You know somethin’, Utivich? I think this just might be my masterpiece. —Aldo Raine
Quentin Taraninto’s fist-pumping “kill all the Nazis” World War 2 film Inglourious Basterds bookends an interminable decade of rising worldwide fascism aided and abetted by white nationalist political parties comprising hate-mongering loudmouths and cross-eyed dimwits; buttressing the intervening years and Tarantino’s filmography on the other end stands his latest, Once Upon a Time in Hollywood, a raucous and meticulously dressed tribute to the movies writ large and a movie-going period in the specific. The latter reads as the earnestly sentimental of the pair, wearing its love for cinema on its sleeve via painstaking recreation of 1960s Tinseltown. Inglourious Basterds, on the other hand, folds its admiration for the medium into a climax involving a pile of nitrate film, a match and a vengeful Jew bent on burning the Nazi High Command to a crisp.
More for Once Upon a Time in Hollywood—Basterds is 10 years old, after all.
Inglourious Basterds sees cinema itself as a weapon for killing tyrants. Once Upon a Time in Hollywood experiences cinema in wistful spirit, pining for an era long past at a moment where the movies occupy less desirable real estate in pop culture than television. But both of them exist to right history’s wrongs through violence so over the top that no one can agree on whether said violence is gleeful, shocking or a mixture of the two. Is it a sin to cheer for the good guys when they’re using Hitler’s face for target practice and hitting all their shots, or when they’re torching Susan Atkins with Chekov’s flamethrower? Is it immoral to deny these assorted villains their humanity, such as it is, in exchange for a cathartic rush? Are these serious questions worth asking?
Tarantino’s career in between 2009 and 2019 has orbited retellings, reimaginings and reframings of American and global history, spanning the events of WWII, the grim days of the U.S. slave trade, the slightly-less-grim-but-still-grim days following the collapse of the nation’s slave trade, and the years America had its innocence stolen at knifepoint by cult fanatics driven to a murderous frenzy by a madman. (Maybe one day he’ll make a revisionist movie about the utterly bonkers time we’re living in now.)
Of this motley assortment of pictures—Basterds, Hollywood and 2014’s Django Unchained (2015’s The Hateful Eight isn’t in quite the same revisionist ballpark as the rest)—it’s Inglourious Basterds, now 10 years young, that endures. Basterds is the fertile ground where Tarantino planted the seed of his historical revenge fantasies, movies which harbor a compelling need to punish past atrocities: racism, antisemitism, the murder of a young woman who died begging for her unborn child’s life.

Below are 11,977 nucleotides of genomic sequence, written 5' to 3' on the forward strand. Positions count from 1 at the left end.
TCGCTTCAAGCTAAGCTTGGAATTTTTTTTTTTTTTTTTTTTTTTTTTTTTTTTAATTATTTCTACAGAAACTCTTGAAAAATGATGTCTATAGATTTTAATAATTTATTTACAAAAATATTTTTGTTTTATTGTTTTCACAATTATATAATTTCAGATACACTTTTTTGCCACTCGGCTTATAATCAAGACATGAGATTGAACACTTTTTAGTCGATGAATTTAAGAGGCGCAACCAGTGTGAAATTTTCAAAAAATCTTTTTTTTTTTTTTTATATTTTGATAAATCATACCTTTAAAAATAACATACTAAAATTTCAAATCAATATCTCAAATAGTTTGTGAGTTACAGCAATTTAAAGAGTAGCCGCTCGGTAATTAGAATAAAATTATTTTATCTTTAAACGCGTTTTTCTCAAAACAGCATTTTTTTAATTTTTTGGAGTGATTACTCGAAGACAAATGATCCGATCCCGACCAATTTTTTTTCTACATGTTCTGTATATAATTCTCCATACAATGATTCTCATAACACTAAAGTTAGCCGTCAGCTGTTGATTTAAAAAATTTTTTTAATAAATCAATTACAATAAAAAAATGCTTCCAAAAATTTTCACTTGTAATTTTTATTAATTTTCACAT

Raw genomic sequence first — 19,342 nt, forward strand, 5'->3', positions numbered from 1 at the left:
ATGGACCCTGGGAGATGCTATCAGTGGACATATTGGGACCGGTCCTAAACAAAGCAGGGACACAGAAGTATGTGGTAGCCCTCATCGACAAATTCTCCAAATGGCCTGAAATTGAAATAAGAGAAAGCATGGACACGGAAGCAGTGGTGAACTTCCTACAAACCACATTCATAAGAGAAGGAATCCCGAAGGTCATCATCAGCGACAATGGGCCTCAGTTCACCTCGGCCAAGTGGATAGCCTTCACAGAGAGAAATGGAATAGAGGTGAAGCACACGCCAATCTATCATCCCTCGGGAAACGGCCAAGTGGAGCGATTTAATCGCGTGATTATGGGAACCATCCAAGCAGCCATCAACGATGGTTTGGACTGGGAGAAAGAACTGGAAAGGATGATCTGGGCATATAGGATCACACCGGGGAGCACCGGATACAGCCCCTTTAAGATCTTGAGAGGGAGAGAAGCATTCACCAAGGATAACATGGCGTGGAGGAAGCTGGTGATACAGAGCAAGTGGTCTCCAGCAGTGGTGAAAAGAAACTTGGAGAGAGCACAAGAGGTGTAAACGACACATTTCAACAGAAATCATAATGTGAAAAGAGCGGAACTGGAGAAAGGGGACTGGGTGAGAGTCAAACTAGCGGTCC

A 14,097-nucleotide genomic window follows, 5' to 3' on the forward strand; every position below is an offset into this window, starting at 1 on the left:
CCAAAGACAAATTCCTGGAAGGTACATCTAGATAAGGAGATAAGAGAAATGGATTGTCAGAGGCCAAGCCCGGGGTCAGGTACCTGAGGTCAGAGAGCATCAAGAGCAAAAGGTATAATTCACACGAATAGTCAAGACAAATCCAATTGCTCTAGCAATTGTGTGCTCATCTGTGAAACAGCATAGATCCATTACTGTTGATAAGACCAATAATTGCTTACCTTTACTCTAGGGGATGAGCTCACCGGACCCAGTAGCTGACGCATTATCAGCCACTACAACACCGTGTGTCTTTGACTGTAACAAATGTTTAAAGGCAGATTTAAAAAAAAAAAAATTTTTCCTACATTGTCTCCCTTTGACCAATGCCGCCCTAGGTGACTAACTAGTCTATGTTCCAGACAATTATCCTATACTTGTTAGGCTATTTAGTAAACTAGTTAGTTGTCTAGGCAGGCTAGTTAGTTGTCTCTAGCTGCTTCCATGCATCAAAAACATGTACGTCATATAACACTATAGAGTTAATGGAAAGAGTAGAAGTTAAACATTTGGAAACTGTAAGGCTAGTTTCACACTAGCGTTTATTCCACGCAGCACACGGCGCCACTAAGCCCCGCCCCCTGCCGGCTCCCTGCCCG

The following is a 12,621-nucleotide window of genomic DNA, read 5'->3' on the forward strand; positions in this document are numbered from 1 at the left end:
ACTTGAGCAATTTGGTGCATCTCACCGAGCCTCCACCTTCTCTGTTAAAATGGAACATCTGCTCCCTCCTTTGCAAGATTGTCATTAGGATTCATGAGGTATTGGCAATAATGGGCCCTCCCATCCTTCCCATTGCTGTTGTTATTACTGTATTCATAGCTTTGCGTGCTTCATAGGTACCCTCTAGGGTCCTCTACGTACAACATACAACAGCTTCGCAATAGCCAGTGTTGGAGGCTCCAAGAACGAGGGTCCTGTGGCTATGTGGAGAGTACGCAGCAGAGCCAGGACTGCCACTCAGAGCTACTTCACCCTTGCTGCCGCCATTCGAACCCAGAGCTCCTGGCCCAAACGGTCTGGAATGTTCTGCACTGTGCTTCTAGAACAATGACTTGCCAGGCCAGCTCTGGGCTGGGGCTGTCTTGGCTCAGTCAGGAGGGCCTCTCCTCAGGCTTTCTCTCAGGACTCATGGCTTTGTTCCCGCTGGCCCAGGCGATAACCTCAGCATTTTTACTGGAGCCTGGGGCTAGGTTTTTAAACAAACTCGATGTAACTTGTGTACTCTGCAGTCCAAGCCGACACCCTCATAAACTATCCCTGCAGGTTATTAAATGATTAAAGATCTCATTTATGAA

But none of these other films marries Tarantino’s need with his abiding love for and molecular-level devotion to the movies as neatly as Inglourious Basterds. Even Once Upon a Time in Hollywood can’t quite get there—it ends with two men seizing a chance to be the heroes in real life that they never were on screen, but film doesn’t function as an instrument of vengeance in its climax. Watching Tex Watson’s (Austin Butler) crotch get wrecked by a pitbull while stuntman Cliff Booth (Brad Pitt) bashes in Patricia Krenwinkel’s (Madisen Beaty) face with a rotary phone is undoubtedly peak Tarantino. But watching a theater full of Nazis and their Nazi families go up in celluloid flames is pure Tarantino.
Since the 1990s, Tarantino has built his career on building blocks of referentialism. He wrote references into Reservoir Dogs’ DNA, from its title, a portmanteau of both Au Revoir Les Enfants and Straw Dogs, to its conceit, comprising more or less the same plot as Ringo Lam’s City On Fire, to its naming conventions, directly lifted from The Taking of Pelham 1 2 3. Jackie Brown draws on Blaxploitation canon, again on a molecular level, just as both Kill Bill films and Django Unchained owe a debt to martial arts cinema and Spaghetti westerns, respectively. (Even Kill Bill: Volume 2 bears the hallmarks of Sergio Leone in plot as well as composition.) If there’s one thing Tarantino understands, it’s cinema, not simply as a treasure hoard to be pillaged but as an art form capable of both changing and affecting change.
Movies are mutable. They can provide raw material for pastiche, and pastiche can, with proper craftsmanship, be made original. Movies recycle movies all the time. Iconic shots from the classics are recreated in new films over years and decades. But with Inglourious Basterds, the movies are mutable in another way: They’re a literal weapon against a regime committing genocide. The image of Shosanna’s (Mélanie Laurent) face—the face of Jewish vengeance, triumphantly delivering Germany word of its impending demise like an avenging Wizard of Oz—is indelible, a validation of cinema’s power as a means of altering the world and even time itself. It’s one thing for Tarantino to write and direct a movie about Jewish commandos scalping Nazis and assassinating Hitler. It’s another for him to resolve that movie with a pile of film strips, stashed away behind a movie screen by Shosanna as the final step in her plan to Europe of the Third Reich.
Inglourious Basterds is the ultimate expression of Tarantino’s weltanschauung; he’s a filmmaker whose movies are made of movies. Where Once Upon a Time in Hollywood is positively wistful, Inglourious Basterds is solid. It has a weight that one can drum one’s fists against. This is an honest, angry movie. To borrow from Aldo Raine’s (Brad Pitt) parting line to Smithson Utivich (B.J. Novak): This is Tarantino’s masterpiece.
Boston-based culture writer Andy Crump has been writing about film and television online since 2009 (and music since 2018). You can follow him on Twitter and find his collected writing at his personal blog. He is composed of roughly 65% craft beer.